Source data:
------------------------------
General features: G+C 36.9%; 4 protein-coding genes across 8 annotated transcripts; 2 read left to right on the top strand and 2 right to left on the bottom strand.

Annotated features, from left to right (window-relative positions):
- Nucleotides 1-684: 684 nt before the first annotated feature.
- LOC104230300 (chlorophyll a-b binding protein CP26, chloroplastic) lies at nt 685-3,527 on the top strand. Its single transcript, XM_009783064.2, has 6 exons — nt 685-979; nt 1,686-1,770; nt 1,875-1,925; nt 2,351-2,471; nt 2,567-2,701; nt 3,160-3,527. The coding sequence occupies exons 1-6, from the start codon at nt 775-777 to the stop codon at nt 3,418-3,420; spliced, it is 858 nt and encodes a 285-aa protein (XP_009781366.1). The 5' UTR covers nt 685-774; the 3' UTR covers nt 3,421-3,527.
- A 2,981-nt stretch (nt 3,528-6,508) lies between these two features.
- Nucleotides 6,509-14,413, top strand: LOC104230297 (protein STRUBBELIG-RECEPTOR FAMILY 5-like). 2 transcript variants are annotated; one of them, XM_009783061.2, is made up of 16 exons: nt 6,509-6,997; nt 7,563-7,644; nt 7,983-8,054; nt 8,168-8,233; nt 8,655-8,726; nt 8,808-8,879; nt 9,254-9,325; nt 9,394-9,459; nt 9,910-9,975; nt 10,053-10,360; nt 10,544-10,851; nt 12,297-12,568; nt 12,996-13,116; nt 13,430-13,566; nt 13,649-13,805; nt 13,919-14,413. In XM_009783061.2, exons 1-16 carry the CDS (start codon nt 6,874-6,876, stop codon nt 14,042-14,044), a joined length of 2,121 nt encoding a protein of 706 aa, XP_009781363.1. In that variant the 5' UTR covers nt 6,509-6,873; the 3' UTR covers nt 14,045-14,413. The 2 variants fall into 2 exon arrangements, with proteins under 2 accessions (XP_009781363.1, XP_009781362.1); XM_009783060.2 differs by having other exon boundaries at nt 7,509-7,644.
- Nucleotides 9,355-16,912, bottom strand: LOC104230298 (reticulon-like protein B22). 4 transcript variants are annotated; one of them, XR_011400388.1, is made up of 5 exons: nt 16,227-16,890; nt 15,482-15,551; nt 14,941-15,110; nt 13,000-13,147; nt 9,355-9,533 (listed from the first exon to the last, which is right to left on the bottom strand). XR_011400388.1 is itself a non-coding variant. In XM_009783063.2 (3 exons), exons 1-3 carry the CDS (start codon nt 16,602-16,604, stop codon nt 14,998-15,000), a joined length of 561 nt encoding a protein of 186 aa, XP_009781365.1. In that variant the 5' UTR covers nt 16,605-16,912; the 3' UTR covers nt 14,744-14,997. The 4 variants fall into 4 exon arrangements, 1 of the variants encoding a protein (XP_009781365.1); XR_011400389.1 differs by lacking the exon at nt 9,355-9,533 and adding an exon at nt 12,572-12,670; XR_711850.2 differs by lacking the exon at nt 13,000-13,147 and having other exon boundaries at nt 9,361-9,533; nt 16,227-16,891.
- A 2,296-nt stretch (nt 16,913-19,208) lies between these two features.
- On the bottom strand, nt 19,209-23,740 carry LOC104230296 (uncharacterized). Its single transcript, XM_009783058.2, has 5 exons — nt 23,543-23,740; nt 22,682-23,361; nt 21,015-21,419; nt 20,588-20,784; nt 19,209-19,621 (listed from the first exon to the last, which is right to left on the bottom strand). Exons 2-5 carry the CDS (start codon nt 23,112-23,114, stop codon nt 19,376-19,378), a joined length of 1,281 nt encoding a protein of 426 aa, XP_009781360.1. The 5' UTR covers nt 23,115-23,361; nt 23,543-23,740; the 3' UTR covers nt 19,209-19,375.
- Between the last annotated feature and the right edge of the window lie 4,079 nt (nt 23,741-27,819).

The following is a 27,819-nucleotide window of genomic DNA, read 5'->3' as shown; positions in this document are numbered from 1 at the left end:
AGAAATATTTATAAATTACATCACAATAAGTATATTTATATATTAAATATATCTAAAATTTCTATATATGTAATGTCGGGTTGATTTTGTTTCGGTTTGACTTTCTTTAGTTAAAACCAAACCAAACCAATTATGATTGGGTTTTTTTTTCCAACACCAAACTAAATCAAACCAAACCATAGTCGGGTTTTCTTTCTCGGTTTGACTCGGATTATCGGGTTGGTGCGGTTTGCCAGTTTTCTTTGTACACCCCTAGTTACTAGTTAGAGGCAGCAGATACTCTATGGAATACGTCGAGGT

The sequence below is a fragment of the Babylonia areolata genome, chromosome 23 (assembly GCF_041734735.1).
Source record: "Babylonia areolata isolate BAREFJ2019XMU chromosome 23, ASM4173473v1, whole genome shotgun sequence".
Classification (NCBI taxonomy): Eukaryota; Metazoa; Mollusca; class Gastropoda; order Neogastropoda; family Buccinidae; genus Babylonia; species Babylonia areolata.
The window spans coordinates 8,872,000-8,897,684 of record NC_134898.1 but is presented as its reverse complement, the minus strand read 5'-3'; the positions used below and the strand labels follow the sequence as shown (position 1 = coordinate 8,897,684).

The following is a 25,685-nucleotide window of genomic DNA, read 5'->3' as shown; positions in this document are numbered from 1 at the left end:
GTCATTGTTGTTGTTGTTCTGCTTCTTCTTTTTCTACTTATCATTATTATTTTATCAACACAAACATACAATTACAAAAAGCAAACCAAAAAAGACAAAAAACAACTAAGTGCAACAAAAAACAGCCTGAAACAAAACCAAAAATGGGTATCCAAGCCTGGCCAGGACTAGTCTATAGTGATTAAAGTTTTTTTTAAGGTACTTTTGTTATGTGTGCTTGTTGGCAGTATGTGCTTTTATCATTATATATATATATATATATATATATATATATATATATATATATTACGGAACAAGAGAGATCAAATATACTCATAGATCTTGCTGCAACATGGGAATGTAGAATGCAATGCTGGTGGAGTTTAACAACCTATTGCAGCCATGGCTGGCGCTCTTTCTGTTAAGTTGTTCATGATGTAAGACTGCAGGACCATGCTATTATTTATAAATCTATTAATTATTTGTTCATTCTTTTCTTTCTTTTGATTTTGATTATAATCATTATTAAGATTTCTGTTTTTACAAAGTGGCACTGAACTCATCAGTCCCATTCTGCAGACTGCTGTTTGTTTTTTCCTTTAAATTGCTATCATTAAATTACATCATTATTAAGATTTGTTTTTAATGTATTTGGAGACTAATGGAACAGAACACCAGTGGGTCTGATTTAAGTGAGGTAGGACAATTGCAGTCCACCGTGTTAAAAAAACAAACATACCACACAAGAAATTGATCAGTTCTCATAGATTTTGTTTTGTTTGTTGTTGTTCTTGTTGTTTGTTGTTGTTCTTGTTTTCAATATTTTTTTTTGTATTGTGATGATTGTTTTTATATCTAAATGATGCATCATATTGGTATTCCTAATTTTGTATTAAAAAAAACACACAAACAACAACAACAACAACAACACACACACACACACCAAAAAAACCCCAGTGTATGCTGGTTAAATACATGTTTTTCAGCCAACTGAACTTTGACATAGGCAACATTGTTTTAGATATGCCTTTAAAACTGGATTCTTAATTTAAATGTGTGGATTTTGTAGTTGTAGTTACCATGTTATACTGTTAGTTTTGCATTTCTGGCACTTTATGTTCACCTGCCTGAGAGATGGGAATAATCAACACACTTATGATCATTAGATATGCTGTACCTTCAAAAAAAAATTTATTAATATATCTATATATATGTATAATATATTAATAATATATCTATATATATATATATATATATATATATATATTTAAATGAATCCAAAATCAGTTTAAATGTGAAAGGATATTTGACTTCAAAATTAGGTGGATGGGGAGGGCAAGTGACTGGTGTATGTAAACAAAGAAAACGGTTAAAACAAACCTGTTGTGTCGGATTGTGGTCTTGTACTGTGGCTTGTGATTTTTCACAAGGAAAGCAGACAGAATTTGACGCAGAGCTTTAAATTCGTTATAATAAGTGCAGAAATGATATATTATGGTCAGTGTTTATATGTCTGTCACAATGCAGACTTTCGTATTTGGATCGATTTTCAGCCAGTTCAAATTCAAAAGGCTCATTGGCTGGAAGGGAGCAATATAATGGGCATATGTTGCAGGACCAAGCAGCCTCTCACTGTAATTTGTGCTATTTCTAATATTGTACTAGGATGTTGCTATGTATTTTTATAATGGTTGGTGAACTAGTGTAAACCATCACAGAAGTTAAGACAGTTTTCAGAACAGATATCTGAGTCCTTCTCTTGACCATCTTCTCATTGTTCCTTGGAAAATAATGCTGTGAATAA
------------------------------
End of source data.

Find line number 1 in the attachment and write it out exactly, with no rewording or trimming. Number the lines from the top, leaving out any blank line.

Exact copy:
General features: G+C 36.9%; 4 protein-coding genes across 8 annotated transcripts; 2 read left to right on the top strand and 2 right to left on the bottom strand.